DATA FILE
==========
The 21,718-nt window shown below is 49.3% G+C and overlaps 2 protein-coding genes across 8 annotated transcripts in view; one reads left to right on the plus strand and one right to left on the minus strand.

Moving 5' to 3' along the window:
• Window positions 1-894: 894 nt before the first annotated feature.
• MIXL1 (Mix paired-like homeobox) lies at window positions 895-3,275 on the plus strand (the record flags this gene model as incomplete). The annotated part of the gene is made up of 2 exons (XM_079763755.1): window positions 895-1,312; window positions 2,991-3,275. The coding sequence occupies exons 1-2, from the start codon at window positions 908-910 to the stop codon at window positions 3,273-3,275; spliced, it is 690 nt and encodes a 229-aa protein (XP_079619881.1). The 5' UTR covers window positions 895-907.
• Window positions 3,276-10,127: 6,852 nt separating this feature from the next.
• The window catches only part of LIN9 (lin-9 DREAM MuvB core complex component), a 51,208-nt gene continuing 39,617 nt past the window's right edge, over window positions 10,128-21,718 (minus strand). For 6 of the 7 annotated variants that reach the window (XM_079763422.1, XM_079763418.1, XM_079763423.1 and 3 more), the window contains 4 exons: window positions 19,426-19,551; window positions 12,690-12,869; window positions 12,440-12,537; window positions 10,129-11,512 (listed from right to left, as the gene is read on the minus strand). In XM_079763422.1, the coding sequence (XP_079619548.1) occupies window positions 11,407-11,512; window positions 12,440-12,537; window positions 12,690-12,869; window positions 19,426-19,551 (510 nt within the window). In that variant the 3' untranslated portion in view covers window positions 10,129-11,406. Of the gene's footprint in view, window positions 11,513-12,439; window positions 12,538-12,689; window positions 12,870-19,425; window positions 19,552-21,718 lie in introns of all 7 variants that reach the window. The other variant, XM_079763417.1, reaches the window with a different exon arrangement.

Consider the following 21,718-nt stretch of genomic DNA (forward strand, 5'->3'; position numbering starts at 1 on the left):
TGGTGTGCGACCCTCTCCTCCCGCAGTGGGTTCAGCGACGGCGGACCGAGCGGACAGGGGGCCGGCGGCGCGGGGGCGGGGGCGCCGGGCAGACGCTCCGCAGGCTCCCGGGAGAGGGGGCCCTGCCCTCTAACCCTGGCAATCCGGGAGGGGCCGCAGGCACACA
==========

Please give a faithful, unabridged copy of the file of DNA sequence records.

The 21,718-nt window shown below is 49.3% G+C and overlaps 2 protein-coding genes across 8 annotated transcripts in view; one reads left to right on the plus strand and one right to left on the minus strand.

Moving 5' to 3' along the window:
• Window positions 1-894: 894 nt before the first annotated feature.
• MIXL1 (Mix paired-like homeobox) lies at window positions 895-3,275 on the plus strand (the record flags this gene model as incomplete). The annotated part of the gene is made up of 2 exons (XM_079763755.1): window positions 895-1,312; window positions 2,991-3,275. The coding sequence occupies exons 1-2, from the start codon at window positions 908-910 to the stop codon at window positions 3,273-3,275; spliced, it is 690 nt and encodes a 229-aa protein (XP_079619881.1). The 5' UTR covers window positions 895-907.
• Window positions 3,276-10,127: 6,852 nt separating this feature from the next.
• The window catches only part of LIN9 (lin-9 DREAM MuvB core complex component), a 51,208-nt gene continuing 39,617 nt past the window's right edge, over window positions 10,128-21,718 (minus strand). For 6 of the 7 annotated variants that reach the window (XM_079763422.1, XM_079763418.1, XM_079763423.1 and 3 more), the window contains 4 exons: window positions 19,426-19,551; window positions 12,690-12,869; window positions 12,440-12,537; window positions 10,129-11,512 (listed from right to left, as the gene is read on the minus strand). In XM_079763422.1, the coding sequence (XP_079619548.1) occupies window positions 11,407-11,512; window positions 12,440-12,537; window positions 12,690-12,869; window positions 19,426-19,551 (510 nt within the window). In that variant the 3' untranslated portion in view covers window positions 10,129-11,406. Of the gene's footprint in view, window positions 11,513-12,439; window positions 12,538-12,689; window positions 12,870-19,425; window positions 19,552-21,718 lie in introns of all 7 variants that reach the window. The other variant, XM_079763417.1, reaches the window with a different exon arrangement.

Consider the following 21,718-nt stretch of genomic DNA (forward strand, 5'->3'; position numbering starts at 1 on the left):
TGGTGTGCGACCCTCTCCTCCCGCAGTGGGTTCAGCGACGGCGGACCGAGCGGACAGGGGGCCGGCGGCGCGGGGGCGGGGGCGCCGGGCAGACGCTCCGCAGGCTCCCGGGAGAGGGGGCCCTGCCCTCTAACCCTGGCAATCCGGGAGGGGCCGCAGGCACACA